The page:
Jane Goren: Through the Glass Smartly at Camel’s Garden

Jane Goren: Through the Glass Smartly at Camel’s Garden

With apologies to Ingmar Bergman, LA/Telluride-based artist Jane Goren works through glass smartly, a variation on a theme she has repeated with aplomb and finesse for decades.

Jane Goren. Her latest work is now on display at Telluride’s Camel’s Garden Hotel.

When the owners of a luxury hotel decided to offer guests (and the Town of Telluride) a unique art experience, they turned to Goren who, years ago, had designed the venue’s logo. Now her new reverse glass painting on vintage windows are on display in the Camel’s Garden Hotel, 280 West San Juan Avenue, Telluride, hanging in the hotel’s grand lobby, in the second floor lobby and in all of the guest rooms.

Note (or hint): Camel’s Garden is a favorite hang for Tinseltown guests during the upcoming Telluride Film Festival.

On Sunday, August 27, 4 – 6 p.m., the community is invited to view Goren’s work in the hotel’s main lobby, where the artist will be on hand to explain the work.

In all started after one of LA’s major earthquakes. Goren began collecting discarded windows, which she painted on the reverse side of the glass in an attempt to heal and restore order to the disoriented city. The technique of reverse glass painting challenged her skills at the same time allowed the artist to examine issues of voyeurism, surveillance and the deceitful nature of appearances.

Many of the windows in Goren’s latest series were collected over the years in Telluride, including a window saved from the old Liberty Mine, now hanging in the second floor public space. Other images were inspired by the painted ladies or brides of the night, some of whom were known to have sat in windows advertising, err, the goods, while waiting for the miners to return to town looking for a soft place to land after days and weeks of hard labor.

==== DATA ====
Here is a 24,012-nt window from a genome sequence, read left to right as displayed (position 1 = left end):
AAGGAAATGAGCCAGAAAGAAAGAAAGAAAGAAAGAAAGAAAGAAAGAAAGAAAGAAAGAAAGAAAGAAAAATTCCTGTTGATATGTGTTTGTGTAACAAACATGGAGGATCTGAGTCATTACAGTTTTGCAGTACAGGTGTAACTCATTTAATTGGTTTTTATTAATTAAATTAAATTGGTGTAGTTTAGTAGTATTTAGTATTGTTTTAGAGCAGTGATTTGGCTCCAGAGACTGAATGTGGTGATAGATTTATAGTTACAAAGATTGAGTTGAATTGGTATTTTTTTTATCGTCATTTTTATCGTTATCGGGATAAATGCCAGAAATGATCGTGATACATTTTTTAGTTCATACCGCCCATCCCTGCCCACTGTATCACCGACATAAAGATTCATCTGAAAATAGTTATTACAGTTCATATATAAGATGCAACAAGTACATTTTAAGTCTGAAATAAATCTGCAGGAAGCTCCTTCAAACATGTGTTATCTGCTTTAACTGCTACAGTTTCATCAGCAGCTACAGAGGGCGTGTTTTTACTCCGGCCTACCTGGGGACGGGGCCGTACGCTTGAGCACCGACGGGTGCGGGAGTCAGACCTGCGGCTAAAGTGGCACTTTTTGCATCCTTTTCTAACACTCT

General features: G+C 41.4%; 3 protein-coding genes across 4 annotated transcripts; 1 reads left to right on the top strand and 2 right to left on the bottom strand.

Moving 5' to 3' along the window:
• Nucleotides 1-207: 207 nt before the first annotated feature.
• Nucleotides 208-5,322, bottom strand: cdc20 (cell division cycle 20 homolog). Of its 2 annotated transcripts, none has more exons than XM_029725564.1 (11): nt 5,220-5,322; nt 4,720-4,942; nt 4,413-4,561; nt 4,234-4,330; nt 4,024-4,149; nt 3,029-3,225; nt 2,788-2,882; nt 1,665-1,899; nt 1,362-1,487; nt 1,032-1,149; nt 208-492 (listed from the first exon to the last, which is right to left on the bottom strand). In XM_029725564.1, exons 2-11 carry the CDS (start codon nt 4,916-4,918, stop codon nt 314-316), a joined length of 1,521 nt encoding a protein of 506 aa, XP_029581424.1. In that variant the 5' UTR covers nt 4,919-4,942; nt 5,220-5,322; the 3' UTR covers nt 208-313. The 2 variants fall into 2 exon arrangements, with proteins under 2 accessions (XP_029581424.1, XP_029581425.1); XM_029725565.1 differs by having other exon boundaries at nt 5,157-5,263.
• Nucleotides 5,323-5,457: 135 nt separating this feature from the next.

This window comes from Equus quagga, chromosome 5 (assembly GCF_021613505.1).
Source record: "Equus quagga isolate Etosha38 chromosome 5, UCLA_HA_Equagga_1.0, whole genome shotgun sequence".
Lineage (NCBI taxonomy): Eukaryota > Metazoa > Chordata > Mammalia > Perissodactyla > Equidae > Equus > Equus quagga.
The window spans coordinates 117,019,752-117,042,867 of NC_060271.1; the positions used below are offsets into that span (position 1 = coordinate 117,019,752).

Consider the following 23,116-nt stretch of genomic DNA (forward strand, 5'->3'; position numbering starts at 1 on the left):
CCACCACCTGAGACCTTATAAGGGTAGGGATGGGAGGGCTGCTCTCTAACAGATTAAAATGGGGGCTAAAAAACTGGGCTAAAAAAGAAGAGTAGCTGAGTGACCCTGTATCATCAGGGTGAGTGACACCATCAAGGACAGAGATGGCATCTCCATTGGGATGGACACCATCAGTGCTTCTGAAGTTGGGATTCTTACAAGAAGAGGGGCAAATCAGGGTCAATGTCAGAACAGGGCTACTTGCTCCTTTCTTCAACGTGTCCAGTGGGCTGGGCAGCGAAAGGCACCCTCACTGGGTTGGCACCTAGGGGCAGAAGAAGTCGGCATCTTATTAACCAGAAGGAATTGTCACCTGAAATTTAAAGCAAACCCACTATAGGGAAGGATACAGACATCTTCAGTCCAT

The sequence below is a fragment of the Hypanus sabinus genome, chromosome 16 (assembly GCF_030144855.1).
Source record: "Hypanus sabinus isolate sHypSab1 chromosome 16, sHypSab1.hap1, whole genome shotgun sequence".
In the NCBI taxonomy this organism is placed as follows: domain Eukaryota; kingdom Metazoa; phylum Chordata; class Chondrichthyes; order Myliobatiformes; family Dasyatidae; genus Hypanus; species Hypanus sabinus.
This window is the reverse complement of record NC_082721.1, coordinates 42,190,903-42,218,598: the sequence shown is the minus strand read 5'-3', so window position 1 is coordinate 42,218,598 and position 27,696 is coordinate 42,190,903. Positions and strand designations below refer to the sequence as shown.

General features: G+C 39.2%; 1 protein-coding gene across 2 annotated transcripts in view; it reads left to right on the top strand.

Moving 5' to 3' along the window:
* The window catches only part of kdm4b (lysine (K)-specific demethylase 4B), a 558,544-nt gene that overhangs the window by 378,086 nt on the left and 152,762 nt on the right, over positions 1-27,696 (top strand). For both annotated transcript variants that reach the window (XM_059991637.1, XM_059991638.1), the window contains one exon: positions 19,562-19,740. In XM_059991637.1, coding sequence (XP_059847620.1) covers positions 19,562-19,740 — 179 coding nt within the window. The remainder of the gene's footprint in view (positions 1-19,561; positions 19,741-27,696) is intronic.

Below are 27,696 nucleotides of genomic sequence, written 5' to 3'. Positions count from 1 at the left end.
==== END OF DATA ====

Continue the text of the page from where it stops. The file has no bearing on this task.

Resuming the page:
Clearly, in her unique, eye-dazzling fashion, Jane Goren is preserving Telluride’s cultural history.

The new series also tracks on a continuum of purposeful repetition throughout art history.

In the 19th century, the Impressionist Monet painted haystacks and Notre Dame, other places and things, over and over again, in different seasons, at different times of day, as light transformed his subjects.

Later, Rothko repeatedly created what became his signature works: transcendental landscapes of awe-inspiring spirituality.

Other artists too numerous to name – think Warhol’s soup cans and his Marilyns – repeated themselves with impunity, creating some of their best work in the process.

A quote from iconic Pop artist Jasper Johns sums up the impulse in plainspeak:

“Take an object, do something to it, do something else to it. What you do, alters what you want to do. In seeing one thing, we probably see many.”

Think about what happens when we say the words of a mantra or prayer over and over again. Rituals – and images – of any kind gather power through repetition.

The point is underlined in Jane Goren’s latest body of work.

“Jane Goren is a local treasure and we are proud to have her work prominently displayed in numerous locations throughout Telluride. Telluride was designated as a National Historic Landmark District more than 50 years ago. For more than 30 of those years, Jane Goren has done her part to preserve Telluride’s history. Using rusted metal artifacts and vintage windows, Jane has transformed discarded objects into into bold works of art that bring Telluride’s history to life. Her metal collages were showcased in RUST- 2- RUST, a 2008 exhibition at the Telluride Historical Museum. And for over 25 years, Jane has immortalized the women and men of 19th-century Telluride, capturing their iconic images on the panes of historic windows. With her work in collections around the globe, Jane Goren has shared the unique history and character of Telluride with the world. We celebrate Jane’s commitment to preserving our town and telling its unique and colorful story,” said Telluride mayor Sean Murphy.